The purpose of intermittent fasting
People choose to start intermittent fasting for a variety of reasons. Some of the claimed benefits of intermittent fasting include:
- May boost mental clarity and focus
- May reduce tissue damage during surgery
- May improve blood pressure and reduce resting heart rate
- May help people easily reach and maintain a target weight
- May help provide time for the body to naturally detox each day
- May be more natural to the human condition
- May promote and support your preferred lifestyle or fitness routine
- Intermittent fasting for athletes in particular may support their weight loss and performance goals
Knowing all this, people are are also asking: Do wounds heal faster when fasting? So let’s consider these points a bit more.
Humans were hunter-gatherers long before we were 9-5ers. Hunter-gatherers didn’t have the luxury of knowing where 3 meals a day and constant snacks were coming from. Fasting wasn’t a lifestyle choice, it was the norm.
The human body specialized itself for many many years within fasting conditions, which were very different from the conditions of today’s world.
Looking deeper into the science, fasting aims to give the body a break from constant digestion. If the option to dedicate energy to digestion is temporarily unavailable, cells become forced to resort to other means and materials to produce energy.
Cells begin to strip themselves for parts, a process called autophagy, often starting with diseased or damaged areas. Burning these areas for energy creates a detoxing win-win situation that the body wouldn’t be able to benefit from if it were continually digesting.
So, if fasting may be able to detox the body, and draw energy away from digestion and towards other important body processes, you can start to see how fasting might affect the healing process. But do wounds heal fasting when fasting? It’s time to look into the science behind the specific claims of intermittent fasting and healing.
Do wounds heal faster when fasting?
Digesting food is a net energy gain for your body, but from time to time it can be more beneficial to clear out the reserves you already have. While fasting, the body can allocate the energy that it has to the job of wound healing.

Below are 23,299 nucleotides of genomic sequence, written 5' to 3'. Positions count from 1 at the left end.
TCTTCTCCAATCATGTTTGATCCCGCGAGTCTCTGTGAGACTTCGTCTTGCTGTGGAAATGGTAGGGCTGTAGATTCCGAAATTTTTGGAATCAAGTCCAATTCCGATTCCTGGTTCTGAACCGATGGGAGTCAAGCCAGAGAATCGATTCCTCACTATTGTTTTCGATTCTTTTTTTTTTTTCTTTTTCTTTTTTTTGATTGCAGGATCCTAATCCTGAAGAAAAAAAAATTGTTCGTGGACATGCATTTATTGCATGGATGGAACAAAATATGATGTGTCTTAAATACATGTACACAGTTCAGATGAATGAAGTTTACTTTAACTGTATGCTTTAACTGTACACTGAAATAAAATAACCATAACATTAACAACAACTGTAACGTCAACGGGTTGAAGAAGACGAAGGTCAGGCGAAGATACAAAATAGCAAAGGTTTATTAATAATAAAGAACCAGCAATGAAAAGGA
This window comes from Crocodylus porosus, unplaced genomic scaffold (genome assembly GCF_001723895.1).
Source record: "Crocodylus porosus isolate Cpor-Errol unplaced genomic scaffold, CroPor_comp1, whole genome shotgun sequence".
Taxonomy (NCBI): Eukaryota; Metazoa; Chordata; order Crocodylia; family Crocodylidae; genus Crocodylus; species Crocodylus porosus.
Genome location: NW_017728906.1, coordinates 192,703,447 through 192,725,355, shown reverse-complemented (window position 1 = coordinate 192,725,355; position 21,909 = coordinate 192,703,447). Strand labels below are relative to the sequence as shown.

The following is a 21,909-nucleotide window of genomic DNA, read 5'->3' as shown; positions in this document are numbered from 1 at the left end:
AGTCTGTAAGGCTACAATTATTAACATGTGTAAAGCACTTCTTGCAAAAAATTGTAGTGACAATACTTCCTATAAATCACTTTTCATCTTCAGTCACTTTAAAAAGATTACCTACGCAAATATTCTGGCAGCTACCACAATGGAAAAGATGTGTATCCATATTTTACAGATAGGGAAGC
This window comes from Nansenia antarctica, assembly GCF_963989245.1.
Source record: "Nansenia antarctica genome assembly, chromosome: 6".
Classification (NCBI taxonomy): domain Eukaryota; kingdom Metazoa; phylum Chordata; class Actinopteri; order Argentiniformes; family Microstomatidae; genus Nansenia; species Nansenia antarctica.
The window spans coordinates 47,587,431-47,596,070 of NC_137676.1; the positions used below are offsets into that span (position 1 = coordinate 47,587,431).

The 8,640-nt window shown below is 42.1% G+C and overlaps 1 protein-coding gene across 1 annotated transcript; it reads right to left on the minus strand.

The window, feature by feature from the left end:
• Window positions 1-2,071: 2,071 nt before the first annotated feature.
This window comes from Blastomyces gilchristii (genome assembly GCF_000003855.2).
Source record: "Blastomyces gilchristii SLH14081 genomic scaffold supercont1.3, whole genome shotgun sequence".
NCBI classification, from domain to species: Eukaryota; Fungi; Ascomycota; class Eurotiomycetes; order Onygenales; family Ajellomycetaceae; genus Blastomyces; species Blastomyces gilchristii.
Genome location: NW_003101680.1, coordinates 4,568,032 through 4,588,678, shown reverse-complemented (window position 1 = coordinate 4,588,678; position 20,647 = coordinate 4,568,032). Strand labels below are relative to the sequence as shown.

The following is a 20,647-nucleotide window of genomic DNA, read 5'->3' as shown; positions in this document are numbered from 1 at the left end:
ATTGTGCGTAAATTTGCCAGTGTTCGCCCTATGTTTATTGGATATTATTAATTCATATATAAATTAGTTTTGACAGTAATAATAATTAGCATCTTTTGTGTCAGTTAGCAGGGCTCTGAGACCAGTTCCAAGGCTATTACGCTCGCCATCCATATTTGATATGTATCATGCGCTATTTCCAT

In this case, maybe wounds do heal faster when fasting.
What does the science say about if wounds heal faster while fasting? Let’s look into studies that were also inspired by the question “do wounds heal faster when fasting?”
An argument for fasting
Let’s start with this study from 2011 that looked into wounds caused by chronic diabetic ulcers, an ever-present clinical challenge.
After controlling the feeding habits of mice, the study suggested that fasting combined with refeeding (rather than solely fasting) facilitates neovascularization and rapid wound healing.
What is being suggested here? A couple of interesting takeaways for those asking “Do wounds heal faster when fasting?:
A period of time where the body does not need to allocate resources to digestion appears to allow a more concentrated general energy focus on wound healing.
- Refeeding provides a better overall recovery rate than pure fasting. The body will slow down wound healing when resources are depleted.
So, do wounds heal faster when fasting? The science in this study says it is possible, and merits consideration.
However, given the huge number of variables in types of wounds (in this example, diabetes wound healing in particular), and the types of fasting available, it’s best to get approval from a medical professional before you start fasting. And it’s important to carefully consider what you’re nourishing your body when you break that fast. For example, certain supplements like medical-grade collagen for wound healing, have been proven to be both easy on the digestive system (great for breaking a fast) and cut wound healing time in half.